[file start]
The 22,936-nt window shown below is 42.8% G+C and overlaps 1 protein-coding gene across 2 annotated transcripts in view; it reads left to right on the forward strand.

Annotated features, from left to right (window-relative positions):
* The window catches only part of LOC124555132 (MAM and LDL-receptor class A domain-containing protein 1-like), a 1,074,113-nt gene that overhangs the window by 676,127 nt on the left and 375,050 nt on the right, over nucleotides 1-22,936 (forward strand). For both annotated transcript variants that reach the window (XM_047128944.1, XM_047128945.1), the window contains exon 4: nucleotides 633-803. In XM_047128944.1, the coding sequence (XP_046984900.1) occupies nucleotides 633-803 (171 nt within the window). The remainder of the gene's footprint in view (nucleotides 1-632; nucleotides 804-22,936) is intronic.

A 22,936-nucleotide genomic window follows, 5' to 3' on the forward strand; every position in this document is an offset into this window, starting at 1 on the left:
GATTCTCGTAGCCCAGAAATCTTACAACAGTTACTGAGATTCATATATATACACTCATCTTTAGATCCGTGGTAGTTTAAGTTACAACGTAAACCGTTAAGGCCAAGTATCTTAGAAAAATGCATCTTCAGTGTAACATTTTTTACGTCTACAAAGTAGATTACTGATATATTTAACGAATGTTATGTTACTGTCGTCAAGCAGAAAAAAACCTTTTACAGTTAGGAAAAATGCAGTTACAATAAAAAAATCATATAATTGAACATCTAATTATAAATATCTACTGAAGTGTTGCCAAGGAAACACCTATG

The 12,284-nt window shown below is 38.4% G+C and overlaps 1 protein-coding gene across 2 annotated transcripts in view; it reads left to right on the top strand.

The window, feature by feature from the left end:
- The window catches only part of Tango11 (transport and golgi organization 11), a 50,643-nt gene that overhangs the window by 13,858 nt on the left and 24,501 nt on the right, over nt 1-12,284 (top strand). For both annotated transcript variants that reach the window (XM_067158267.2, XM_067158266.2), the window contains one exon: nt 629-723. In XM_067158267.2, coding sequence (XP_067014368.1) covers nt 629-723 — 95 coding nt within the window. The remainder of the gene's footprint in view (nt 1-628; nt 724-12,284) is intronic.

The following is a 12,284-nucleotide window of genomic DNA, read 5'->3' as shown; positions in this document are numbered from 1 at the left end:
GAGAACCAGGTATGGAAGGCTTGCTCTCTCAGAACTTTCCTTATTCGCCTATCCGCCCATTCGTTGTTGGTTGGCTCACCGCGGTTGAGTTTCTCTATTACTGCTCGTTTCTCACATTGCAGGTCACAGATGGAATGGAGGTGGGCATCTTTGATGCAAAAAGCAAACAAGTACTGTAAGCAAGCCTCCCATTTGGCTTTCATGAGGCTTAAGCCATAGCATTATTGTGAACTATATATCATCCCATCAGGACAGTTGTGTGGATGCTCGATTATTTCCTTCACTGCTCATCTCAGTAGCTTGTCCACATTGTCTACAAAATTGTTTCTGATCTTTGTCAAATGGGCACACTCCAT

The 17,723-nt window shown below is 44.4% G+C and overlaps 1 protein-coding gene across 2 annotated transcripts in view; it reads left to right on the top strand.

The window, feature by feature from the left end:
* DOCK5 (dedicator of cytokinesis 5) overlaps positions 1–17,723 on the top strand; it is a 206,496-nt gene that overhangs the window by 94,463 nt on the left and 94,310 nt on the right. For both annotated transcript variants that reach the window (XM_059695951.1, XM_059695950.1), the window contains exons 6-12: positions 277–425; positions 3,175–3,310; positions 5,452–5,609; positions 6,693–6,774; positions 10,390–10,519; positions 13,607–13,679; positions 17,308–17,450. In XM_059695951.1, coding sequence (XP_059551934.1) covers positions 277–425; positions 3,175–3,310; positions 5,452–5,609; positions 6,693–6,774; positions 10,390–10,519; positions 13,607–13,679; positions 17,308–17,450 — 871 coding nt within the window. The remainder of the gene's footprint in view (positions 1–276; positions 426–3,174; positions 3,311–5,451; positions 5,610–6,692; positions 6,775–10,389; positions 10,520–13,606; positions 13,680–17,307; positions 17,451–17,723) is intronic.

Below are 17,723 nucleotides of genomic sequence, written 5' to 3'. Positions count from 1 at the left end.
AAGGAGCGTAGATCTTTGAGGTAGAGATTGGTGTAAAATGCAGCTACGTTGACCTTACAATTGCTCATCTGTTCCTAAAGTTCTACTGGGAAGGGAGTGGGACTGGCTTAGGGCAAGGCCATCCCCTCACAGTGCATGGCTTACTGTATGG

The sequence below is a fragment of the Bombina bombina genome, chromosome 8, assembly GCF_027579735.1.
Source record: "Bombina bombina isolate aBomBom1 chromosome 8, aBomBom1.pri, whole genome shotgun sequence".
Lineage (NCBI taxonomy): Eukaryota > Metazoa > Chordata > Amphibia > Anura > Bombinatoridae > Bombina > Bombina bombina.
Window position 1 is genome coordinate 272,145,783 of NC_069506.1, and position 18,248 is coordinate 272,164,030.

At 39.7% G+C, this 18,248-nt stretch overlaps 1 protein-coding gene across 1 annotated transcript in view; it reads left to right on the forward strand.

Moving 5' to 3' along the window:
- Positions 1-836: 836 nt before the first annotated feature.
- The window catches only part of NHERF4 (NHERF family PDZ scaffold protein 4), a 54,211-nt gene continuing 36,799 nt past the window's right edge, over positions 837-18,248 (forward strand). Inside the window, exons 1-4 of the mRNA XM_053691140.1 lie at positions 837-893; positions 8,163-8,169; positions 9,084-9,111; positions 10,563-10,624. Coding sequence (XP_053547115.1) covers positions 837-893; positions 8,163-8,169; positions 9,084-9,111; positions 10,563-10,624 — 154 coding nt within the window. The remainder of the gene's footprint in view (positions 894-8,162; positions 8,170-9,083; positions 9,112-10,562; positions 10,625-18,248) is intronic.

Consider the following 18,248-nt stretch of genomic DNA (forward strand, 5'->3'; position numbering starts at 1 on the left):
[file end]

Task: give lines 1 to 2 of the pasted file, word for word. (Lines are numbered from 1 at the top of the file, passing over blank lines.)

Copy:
The 22,936-nt window shown below is 42.8% G+C and overlaps 1 protein-coding gene across 2 annotated transcripts in view; it reads left to right on the forward strand.

Annotated features, from left to right (window-relative positions):